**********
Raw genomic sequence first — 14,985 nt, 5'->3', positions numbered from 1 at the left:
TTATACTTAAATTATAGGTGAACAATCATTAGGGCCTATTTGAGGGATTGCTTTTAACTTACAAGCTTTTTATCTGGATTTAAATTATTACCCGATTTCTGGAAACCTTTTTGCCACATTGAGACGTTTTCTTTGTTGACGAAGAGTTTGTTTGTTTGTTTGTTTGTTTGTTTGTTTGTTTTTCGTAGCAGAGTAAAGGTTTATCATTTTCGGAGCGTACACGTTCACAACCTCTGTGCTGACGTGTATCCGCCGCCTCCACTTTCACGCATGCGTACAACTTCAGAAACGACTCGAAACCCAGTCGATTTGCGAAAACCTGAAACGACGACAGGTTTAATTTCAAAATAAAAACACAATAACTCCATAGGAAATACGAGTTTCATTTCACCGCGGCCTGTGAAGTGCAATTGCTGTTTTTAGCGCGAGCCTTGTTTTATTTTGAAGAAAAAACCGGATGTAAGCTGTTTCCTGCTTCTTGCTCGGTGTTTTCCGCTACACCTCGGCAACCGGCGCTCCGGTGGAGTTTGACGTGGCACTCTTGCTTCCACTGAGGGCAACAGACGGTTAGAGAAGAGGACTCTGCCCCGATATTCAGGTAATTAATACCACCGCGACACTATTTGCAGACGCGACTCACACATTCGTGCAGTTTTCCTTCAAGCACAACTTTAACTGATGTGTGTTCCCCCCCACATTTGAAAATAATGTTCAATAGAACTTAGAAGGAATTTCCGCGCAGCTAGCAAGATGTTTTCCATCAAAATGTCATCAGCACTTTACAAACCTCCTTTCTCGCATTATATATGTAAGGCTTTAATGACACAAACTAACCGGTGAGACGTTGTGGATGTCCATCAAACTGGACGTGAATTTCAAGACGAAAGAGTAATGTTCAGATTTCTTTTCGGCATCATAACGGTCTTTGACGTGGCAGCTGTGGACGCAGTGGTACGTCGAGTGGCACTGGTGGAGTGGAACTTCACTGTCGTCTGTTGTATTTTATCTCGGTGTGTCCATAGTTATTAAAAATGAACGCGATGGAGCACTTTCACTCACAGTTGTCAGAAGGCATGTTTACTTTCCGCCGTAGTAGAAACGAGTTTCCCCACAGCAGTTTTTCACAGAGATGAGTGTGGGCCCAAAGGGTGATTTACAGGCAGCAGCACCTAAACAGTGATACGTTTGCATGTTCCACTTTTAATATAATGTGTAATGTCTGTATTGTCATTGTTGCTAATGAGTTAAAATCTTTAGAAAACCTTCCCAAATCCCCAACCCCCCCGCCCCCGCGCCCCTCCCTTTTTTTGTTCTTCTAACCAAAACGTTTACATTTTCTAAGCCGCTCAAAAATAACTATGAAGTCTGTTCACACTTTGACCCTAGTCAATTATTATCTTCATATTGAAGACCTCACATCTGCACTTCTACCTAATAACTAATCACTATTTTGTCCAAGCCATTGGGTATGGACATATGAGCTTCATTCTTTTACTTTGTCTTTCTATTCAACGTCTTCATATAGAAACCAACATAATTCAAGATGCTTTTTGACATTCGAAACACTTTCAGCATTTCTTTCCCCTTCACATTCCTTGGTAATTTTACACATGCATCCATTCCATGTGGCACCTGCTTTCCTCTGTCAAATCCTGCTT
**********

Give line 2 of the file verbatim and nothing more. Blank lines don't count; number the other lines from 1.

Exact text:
TTATACTTAAATTATAGGTGAACAATCATTAGGGCCTATTTGAGGGATTGCTTTTAACTTACAAGCTTTTTATCTGGATTTAAATTATTACCCGATTTCTGGAAACCTTTTTGCCACATTGAGACGTTTTCTTTGTTGACGAAGAGTTTGTTTGTTTGTTTGTTTGTTTGTTTGTTTGTTTTTCGTAGCAGAGTAAAGGTTTATCATTTTCGGAGCGTACACGTTCACAACCTCTGTGCTGACGTGTATCCGCCGCCTCCACTTTCACGCATGCGTACAACTTCAGAAACGACTCGAAACCCAGTCGATTTGCGAAAACCTGAAACGACGACAGGTTTAATTTCAAAATAAAAACACAATAACTCCATAGGAAATACGAGTTTCATTTCACCGCGGCCTGTGAAGTGCAATTGCTGTTTTTAGCGCGAGCCTTGTTTTATTTTGAAGAAAAAACCGGATGTAAGCTGTTTCCTGCTTCTTGCTCGGTGTTTTCCGCTACACCTCGGCAACCGGCGCTCCGGTGGAGTTTGACGTGGCACTCTTGCTTCCACTGAGGGCAACAGACGGTTAGAGAAGAGGACTCTGCCCCGATATTCAGGTAATTAATACCACCGCGACACTATTTGCAGACGCGACTCACACATTCGTGCAGTTTTCCTTCAAGCACAACTTTAACTGATGTGTGTTCCCCCCCACATTTGAAAATAATGTTCAATAGAACTTAGAAGGAATTTCCGCGCAGCTAGCAAGATGTTTTCCATCAAAATGTCATCAGCACTTTACAAACCTCCTTTCTCGCATTATATATGTAAGGCTTTAATGACACAAACTAACCGGTGAGACGTTGTGGATGTCCATCAAACTGGACGTGAATTTCAAGACGAAAGAGTAATGTTCAGATTTCTTTTCGGCATCATAACGGTCTTTGACGTGGCAGCTGTGGACGCAGTGGTACGTCGAGTGGCACTGGTGGAGTGGAACTTCACTGTCGTCTGTTGTATTTTATCTCGGTGTGTCCATAGTTATTAAAAATGAACGCGATGGAGCACTTTCACTCACAGTTGTCAGAAGGCATGTTTACTTTCCGCCGTAGTAGAAACGAGTTTCCCCACAGCAGTTTTTCACAGAGATGAGTGTGGGCCCAAAGGGTGATTTACAGGCAGCAGCACCTAAACAGTGATACGTTTGCATGTTCCACTTTTAATATAATGTGTAATGTCTGTATTGTCATTGTTGCTAATGAGTTAAAATCTTTAGAAAACCTTCCCAAATCCCCAACCCCCCCGCCCCCGCGCCCCTCCCTTTTTTTGTTCTTCTAACCAAAACGTTTACATTTTCTAAGCCGCTCAAAAATAACTATGAAGTCTGTTCACACTTTGACCCTAGTCAATTATTATCTTCATATTGAAGACCTCACATCTGCACTTCTACCTAATAACTAATCACTATTTTGTCCAAGCCATTGGGTATGGACATATGAGCTTCATTCTTTTACTTTGTCTTTCTATTCAACGTCTTCATATAGAAACCAACATAATTCAAGATGCTTTTTGACATTCGAAACACTTTCAGCATTTCTTTCCCCTTCACATTCCTTGGTAATTTTACACATGCATCCATTCCATGTGGCACCTGCTTTCCTCTGTCAAATCCTGCTT